Glow in the Park will light up the night
STEAMBOAT SPRINGS — As the day’s sunlight rolls out of the Yampa Valley, several flowers in the Yampa River Botanic Park start to settle down for the evening. The petals of the California poppy close up, gazanias fold and the blooms on the morning glories close.
It’s a process called nyctinasty, which protects pollen and nectar, and it protects the plants from night’s cooler temperatures. The Botanic Park gates are closed and locked.
Three hundred and sixty-four days of the year that concludes any eventful happenings for the Botanic Park and its inhabitants, until the next day’s sunrise. But on Sunday, Aug. 18, cool, dark dusk brings something warm and bright — the second annual Glow in the Park event.
“It’s really the only evening event that takes place at the gardens,” said Emily Hines, marketing and special events coordinator with the city of Steamboat Springs’ Parks and Recreation Department.
Paper lanterns are available at the event for a recommended donation of $20 for one lantern, $30 for two, $40 for three or $50 for five. All proceeds benefit the Botanic Park. Lanterns are intended for decoration at the Botanic Park’s workshop table, whether with a wish, a personal message or artwork, honoring a loved one or just for fun.
“Everyone has a different reason for wanting to come down and do a lantern,” Hines said.
The event is BYOCPP — Bring Your Own Colored Pens and/or Pencils.
Around 8 p.m., the paper lanterns, each illuminated from the inside, will set sail across Peter’s Pond, casting a collective warm, yellow glow, reflected in the water — a scene, which if the clouds cooperate by not attending the event, will mirror a sky lit by a full moon and stars.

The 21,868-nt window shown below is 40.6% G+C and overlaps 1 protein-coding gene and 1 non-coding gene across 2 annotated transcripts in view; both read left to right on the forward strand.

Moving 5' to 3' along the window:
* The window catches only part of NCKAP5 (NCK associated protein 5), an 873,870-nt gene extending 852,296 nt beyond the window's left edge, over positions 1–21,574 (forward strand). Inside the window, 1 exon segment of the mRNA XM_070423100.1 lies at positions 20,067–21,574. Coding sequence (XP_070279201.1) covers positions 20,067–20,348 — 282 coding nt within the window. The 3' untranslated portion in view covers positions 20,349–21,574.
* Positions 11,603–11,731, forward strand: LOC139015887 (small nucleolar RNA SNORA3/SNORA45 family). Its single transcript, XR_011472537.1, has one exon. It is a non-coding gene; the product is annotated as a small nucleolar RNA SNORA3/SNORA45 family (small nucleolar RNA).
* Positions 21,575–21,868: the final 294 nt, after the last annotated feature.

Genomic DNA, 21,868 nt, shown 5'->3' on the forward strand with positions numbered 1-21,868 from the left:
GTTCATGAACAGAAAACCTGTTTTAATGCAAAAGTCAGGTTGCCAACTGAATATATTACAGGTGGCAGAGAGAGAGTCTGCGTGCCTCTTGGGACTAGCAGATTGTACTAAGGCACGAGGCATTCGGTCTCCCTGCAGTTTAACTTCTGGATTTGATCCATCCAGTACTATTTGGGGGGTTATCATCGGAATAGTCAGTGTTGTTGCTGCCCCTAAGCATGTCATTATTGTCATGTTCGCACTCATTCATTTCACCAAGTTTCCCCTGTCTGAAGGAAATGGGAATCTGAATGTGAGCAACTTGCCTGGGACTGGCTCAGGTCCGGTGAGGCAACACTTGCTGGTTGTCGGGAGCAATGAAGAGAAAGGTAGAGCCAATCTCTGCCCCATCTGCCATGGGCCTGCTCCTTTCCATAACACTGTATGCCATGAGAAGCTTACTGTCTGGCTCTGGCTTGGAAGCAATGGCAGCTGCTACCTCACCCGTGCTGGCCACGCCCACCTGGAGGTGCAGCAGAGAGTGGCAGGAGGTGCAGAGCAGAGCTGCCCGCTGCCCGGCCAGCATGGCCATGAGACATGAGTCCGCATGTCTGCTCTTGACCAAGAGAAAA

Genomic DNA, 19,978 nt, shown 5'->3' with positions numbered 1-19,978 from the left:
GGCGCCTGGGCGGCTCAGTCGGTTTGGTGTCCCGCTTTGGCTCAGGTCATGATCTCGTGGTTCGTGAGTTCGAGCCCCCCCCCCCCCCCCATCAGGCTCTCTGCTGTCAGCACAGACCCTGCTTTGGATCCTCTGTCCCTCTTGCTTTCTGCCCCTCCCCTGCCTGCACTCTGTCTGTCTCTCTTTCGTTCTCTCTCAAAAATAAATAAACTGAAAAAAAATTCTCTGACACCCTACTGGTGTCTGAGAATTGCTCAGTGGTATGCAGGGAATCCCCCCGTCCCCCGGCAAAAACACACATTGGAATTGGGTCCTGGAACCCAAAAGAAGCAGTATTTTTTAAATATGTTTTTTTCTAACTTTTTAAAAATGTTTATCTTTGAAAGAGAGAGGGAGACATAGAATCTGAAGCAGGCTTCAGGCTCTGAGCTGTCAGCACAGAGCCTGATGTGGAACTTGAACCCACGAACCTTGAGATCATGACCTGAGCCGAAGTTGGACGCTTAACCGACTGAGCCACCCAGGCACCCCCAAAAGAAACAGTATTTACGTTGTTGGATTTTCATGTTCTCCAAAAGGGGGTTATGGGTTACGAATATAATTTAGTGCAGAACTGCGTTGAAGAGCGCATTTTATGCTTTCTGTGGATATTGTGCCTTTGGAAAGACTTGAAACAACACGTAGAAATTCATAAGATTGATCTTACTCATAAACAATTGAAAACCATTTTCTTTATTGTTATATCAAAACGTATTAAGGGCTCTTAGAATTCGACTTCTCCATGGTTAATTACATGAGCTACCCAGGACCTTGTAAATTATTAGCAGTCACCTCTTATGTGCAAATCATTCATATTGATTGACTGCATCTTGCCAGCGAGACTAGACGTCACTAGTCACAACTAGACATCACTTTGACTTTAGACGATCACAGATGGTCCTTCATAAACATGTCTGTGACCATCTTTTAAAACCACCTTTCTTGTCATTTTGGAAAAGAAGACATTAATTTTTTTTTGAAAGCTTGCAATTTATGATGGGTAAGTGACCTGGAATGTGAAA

What: Glow in the Park
When: 7 to 9 p.m. Sunday, Aug. 18
Where: Yampa River Botanic Park
Price: Free to attend; lanterns available for recommended donation of $20 for one, $30 for two, $40 for three, $50 for five
The timing of the full moon is no coincidence, according to Sonia Franzel, Botanic Park board president.
Small solar lights also illuminate the park’s pathways so attendees can see where they’re walking. Music and light refreshments will also be available.
The event makes for a quiet, reflective, magical evening.
“It’s a beautiful sight to see,” Franzel said.
After the event, park personnel and volunteers will net the lanterns and properly dispose of them, keeping the pond’s plants and animals safe.
Parking is available at Emerald Park. Those who plan to bike to the event are reminded to use a bike light and headlamp.
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